I’d love to have my mitts on a DW .357. Alas, life is short, time is limited, money is limited, spousal patience is limited, etc. As Clint once said:

        “A man’s got to know his limitations…”

        • DG: try shooting one of the old (Monson-made) DW pistol pack revolvers (.357, .44, or ideally .41). Severely underrated; they match up well with any of the Colt snake guns in their heyday. Unique tensioned barrel system designed by the guy who did the Colt Trooper.

    • All excellent choices, D.G.. If we’re looking at used revolvers, the S&W Model 28 “Highway Patrolman” was the “economy” version of the Model 27 (e.g. no checkered top rib) but it is a nice revolver. I’d also list the Ruger Security-Six, the Colt Magnum Carry, the Colt .357 (that’s what it was called, it was an I-frame and predated the Python, discontinued in 1961 after only about 15,000 were made), and the Manurhin MR 73.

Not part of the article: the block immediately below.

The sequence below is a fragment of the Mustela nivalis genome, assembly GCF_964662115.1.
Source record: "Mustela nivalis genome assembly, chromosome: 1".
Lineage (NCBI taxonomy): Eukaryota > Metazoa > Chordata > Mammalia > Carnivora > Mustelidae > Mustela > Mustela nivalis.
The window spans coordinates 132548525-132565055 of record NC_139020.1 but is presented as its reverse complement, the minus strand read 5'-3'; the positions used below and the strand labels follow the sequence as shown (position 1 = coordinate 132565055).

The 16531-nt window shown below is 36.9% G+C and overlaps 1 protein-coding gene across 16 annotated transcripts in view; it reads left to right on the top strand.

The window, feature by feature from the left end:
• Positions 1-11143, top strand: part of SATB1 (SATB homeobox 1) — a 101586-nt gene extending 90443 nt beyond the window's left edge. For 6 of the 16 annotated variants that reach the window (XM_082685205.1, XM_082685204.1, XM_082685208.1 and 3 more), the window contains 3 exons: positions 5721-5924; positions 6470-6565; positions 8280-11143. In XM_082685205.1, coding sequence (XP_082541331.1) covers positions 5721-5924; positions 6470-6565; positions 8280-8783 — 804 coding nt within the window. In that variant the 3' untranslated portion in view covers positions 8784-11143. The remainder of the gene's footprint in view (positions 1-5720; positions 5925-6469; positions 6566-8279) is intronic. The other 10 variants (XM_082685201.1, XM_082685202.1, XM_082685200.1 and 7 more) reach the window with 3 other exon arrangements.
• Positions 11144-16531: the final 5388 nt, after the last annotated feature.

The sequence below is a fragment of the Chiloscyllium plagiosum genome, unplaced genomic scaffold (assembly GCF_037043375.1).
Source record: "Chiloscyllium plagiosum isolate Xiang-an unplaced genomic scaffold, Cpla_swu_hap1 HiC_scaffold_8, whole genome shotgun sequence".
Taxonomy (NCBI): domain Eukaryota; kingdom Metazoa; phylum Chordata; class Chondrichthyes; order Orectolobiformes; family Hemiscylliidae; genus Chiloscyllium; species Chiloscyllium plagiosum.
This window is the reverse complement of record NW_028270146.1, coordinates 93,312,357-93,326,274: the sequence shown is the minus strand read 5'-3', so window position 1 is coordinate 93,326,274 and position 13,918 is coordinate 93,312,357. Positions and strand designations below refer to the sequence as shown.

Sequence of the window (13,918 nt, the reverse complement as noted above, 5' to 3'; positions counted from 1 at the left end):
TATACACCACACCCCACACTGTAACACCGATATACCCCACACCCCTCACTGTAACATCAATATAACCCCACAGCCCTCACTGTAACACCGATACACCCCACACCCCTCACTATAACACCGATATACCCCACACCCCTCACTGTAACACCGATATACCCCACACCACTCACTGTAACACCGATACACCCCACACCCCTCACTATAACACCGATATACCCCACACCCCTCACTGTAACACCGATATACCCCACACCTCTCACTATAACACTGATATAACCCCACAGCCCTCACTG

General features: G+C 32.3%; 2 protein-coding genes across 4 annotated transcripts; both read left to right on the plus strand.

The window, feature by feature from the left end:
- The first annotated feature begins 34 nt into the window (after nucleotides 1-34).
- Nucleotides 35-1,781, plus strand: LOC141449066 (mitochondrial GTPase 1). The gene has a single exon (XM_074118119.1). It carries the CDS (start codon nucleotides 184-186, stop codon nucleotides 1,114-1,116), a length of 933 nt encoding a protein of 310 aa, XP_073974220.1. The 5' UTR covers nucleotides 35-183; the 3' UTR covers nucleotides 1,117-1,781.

• Great gun if a little heavy compared to modern options.

      Really increases ballistics and gives a full ejection stroke.

      You can also replace them front sight easily.

      Ruger cheaped-out on the LCRx with a 3 inch barrel and used the same short-assed rod as the snub. Fail!

  14. My first handgun was a S&W 19-3. Still have it, still shoot it, still love it. It is, as far as I’m concerned, what a revolver is supposed to be.

  15. My S&W M586 with a 6″ barrel is a ton of fun. And I do mean a ton. It is not a gun I’d carry every day, or any day for that matter, but it’s great fun to shoot.

  16. The first handgun I ever purchased new was an S&W M-27. It’s 8 3/8 Nickel, 3 Ts, and oak presentation box (because Dirty Harry, ‘ya know ;-). I still have it.